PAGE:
How Social Media Ruined My Life As A Mum
The attention that social media brings is thrilling to anyone, to say the least. For a mum, it gives her something to focus on aside homemaking and raising kids.
As with virtually everything today, using social media has both great and not-so-great implications. And this is so in every walk of life, not just motherhood. There is something to be said for thousands of people liking, loving, haha-ing, or awww-ing at your thoughts and actions. Be honest, you would have to be some sort of public figure to have 500 people laugh at your jokes in real life. And you would have to either make it to television or engage in public speaking. But today, anyone with an active social media presence can garner the same from the comfort of their living room couch. Or maybe even on the toilet seat. The feeling that all the attention brings is great, you'll agree.
So why are famous international influencers coming out to say otherwise? One of them, American influencer Katherine Omerod, has even authored a book on the subject! The title? "Why Social Media Is Ruining Your Life". Her thriving social media business gave her purpose, cash, and a creative outlet. But it also had a dark side. Chasing likes left the mother-of-one feeling ‘unpopular, lonely, anxious, unsuccessful and seriously uncool.’ Some days, each new follower became another bar on the cage of her online persona. One that meant she could only portray herself in a very particular and flattering light.
The Struggle For Likes And Acceptance Is Real
This constant pressure no doubt sounds familiar to many of us. It's getting more and more difficult to ignore Instagram's detrimental effects. We know it's making us more stressed, more anxious and more depressed, but we still haven't stopped scrolling.
Nigerian blogger and influencer Kiki shares how stressful it is to get those likes. She says, "sometimes, you make a post about an experience you feel everyone can relate to. But you get only a handful of reactions. When you make something up, maybe take a photo in an exotic location, then you'll get a thousand likes and hundreds of comments."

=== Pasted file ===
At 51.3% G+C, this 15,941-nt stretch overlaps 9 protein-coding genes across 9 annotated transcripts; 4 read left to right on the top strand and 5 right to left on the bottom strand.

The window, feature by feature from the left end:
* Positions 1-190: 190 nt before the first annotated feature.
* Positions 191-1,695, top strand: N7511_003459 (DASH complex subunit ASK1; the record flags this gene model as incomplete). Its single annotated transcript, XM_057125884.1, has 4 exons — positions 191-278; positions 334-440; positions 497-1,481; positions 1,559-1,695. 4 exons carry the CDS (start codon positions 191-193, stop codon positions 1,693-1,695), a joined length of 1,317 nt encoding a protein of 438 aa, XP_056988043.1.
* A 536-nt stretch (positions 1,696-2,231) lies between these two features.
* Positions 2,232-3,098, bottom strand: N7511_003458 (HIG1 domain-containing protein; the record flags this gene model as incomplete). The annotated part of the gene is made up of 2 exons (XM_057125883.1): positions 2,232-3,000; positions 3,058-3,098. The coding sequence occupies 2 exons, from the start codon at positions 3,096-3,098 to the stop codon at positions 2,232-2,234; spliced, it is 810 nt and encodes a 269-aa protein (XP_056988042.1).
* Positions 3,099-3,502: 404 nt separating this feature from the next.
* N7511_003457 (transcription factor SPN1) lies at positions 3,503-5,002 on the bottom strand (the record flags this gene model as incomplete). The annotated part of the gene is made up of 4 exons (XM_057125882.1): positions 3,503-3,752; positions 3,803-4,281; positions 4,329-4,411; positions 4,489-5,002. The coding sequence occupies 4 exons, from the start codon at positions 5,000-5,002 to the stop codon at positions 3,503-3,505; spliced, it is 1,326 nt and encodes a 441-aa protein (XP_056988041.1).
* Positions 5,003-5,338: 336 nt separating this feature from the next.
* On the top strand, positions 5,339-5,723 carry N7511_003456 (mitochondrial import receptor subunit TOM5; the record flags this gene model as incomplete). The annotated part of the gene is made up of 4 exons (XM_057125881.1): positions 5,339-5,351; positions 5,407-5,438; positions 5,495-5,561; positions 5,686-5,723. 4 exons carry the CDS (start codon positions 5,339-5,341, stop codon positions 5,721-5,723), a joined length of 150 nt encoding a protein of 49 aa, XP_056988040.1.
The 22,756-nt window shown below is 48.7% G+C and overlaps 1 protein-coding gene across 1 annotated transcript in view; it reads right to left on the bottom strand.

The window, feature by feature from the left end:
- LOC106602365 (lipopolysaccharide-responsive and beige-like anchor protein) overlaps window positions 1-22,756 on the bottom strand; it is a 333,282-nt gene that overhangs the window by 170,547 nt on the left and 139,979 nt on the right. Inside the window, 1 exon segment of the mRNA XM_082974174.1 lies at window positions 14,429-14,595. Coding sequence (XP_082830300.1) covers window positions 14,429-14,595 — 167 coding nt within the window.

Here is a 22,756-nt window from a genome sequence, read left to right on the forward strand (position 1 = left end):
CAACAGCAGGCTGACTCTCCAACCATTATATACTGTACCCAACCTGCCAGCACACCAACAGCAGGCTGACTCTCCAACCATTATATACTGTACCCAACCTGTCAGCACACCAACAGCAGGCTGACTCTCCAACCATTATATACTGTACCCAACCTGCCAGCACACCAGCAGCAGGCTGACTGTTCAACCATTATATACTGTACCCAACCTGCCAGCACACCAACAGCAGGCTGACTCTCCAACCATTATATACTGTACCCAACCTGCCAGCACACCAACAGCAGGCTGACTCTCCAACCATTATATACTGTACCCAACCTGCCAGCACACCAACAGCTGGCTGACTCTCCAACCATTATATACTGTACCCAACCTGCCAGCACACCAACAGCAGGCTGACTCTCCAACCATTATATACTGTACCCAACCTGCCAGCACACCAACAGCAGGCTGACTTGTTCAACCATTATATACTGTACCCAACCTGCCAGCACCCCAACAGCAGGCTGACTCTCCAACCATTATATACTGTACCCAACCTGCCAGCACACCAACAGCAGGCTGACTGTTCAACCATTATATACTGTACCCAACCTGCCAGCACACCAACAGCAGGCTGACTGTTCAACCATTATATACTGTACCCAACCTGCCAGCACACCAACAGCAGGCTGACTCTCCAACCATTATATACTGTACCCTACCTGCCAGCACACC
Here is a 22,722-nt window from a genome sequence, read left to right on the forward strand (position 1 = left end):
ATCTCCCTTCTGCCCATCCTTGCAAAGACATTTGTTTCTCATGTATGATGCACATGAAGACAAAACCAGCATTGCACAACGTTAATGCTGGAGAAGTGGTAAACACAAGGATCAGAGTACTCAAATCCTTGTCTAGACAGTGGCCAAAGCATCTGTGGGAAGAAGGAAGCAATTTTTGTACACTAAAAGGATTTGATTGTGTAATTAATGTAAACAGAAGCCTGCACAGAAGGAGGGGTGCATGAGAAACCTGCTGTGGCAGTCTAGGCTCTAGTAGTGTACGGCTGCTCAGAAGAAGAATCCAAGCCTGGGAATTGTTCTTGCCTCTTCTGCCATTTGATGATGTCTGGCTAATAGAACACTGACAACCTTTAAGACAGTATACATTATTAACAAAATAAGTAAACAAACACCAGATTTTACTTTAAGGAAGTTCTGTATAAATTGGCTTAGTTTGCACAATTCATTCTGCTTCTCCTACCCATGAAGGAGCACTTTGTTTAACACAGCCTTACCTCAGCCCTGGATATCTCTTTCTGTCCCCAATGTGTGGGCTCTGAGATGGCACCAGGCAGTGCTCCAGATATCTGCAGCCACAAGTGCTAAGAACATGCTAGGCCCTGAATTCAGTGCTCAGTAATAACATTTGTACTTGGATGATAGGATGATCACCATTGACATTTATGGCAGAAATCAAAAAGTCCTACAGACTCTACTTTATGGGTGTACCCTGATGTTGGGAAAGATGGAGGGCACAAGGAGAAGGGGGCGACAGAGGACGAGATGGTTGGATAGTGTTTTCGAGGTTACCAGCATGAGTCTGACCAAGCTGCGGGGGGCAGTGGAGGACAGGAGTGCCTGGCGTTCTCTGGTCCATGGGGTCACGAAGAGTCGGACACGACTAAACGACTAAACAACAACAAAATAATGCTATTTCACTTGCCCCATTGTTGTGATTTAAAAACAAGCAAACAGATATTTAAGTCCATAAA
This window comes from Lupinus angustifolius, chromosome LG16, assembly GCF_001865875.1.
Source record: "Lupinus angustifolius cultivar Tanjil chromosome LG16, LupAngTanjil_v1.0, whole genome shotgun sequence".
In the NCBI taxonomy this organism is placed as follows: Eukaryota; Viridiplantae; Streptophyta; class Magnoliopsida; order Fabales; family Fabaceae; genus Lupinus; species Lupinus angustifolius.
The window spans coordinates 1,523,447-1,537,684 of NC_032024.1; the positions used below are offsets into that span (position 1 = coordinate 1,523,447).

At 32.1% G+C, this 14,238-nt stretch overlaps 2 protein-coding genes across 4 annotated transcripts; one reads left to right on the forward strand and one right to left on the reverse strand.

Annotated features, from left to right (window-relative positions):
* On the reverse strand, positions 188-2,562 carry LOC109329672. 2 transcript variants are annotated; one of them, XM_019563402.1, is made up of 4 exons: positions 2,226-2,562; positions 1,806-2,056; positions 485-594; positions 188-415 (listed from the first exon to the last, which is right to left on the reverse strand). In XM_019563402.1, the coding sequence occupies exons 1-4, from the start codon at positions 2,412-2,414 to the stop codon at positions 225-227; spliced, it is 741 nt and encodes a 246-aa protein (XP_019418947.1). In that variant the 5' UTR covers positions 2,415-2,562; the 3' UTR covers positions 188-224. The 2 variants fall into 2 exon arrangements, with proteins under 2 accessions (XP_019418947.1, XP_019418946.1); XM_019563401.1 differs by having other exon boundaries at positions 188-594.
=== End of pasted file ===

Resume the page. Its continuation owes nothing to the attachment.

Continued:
"Since it is a thousand likes and a hundred comments that attract the brands, what would you advise I do? Because money must be made"
Motherhood is not the stuff of exotic pictures, at least not always. It features housekeeping, loud toddlers, crying babies, diapers, sleepless nights and lots of cooking. If this is your reality, what do you share on Instagram to get the likes you seek? More importantly, if this is your reality, it can be crushing to see photos of the many perfect mums on Instagram. Your self-esteem takes a punch. What are they doing differently? You ask yourself, why can't you get it all together like those mamas? How does this affect your mood? In 2014, researchers in Austria found that participants reported lower moods after using Facebook for 20 minutes compared to those who just browsed the internet.
Get Real Mum, Are You Addicted To Social Media?
Being honest with yourself about any of your habits is a challenge. But getting real about your social media is particularly tough - especially if it's part of your social and work life. However, doing so is an important first step in getting control, and changing for the better.
Ormerod suggested asking yourself these questions:
- Have you ever felt that you wish you spent less time on social media, tried to curb it but not been able to, or curbed it for a little while and then gone straight back to it?
- Do you check your social media somewhere you're not supposed to i.e. whilst driving, at work or during quality time with your partner, children or friends?
- Does spending time on an app like Instagram leave you feeling worse about yourself?
If you’ve answered yes to any of these, ‘you can be pretty sure you’re not in a great relationship with it,' explains Ormerod. On the surface, explains Ormerod, it appears that social media platforms ‘trade in entertainment’. However, the real product is us.
'Our eyeballs, our time, our attention, that is their commodity, that is what they make these billions and billions of profit off,' she says. 'Every single update, every single new novelty - from stories through to archive- is designed specifically to increase our time and attention to be spent on these devices.’
But it's not all doom and gloom. Once you understand there’s an element of exploitation here - that you're being used - you're more attuned to it.
Be Done With Perfection And Embrace The Real You
If you find that you actually can’t recognize this person that you’re putting on social media, you have to wonder: why are you doing that to yourself? By heavily editing, literally through FaceTune or Photoshop, or figuratively through picking and choosing, think about what message are you sending others and yourself. If we want to chip away at the pressure of perfection, there’s a responsibility of every one of us to be involved in that.
When you spend quality time with your family, be present in the moment. Forget about wanting to put out a perfect picture. Seek out those accounts that make you feel good. It’s as important to curate what you’re seeing as much as what you put out there. Despite Instagram feeling like a different world, it’s just an extension of our own. So you need to try and act just as considerately and kindly as you would in your day-to-day life.
Sharing personal information is fine, try not to make people worry about you. Social media] is your resume online. You have to imagine a recruiter is reading everything that you write on the internet. That's the truth.
Final tip? Add humour, self-deprecation and be sure to end on a positive note.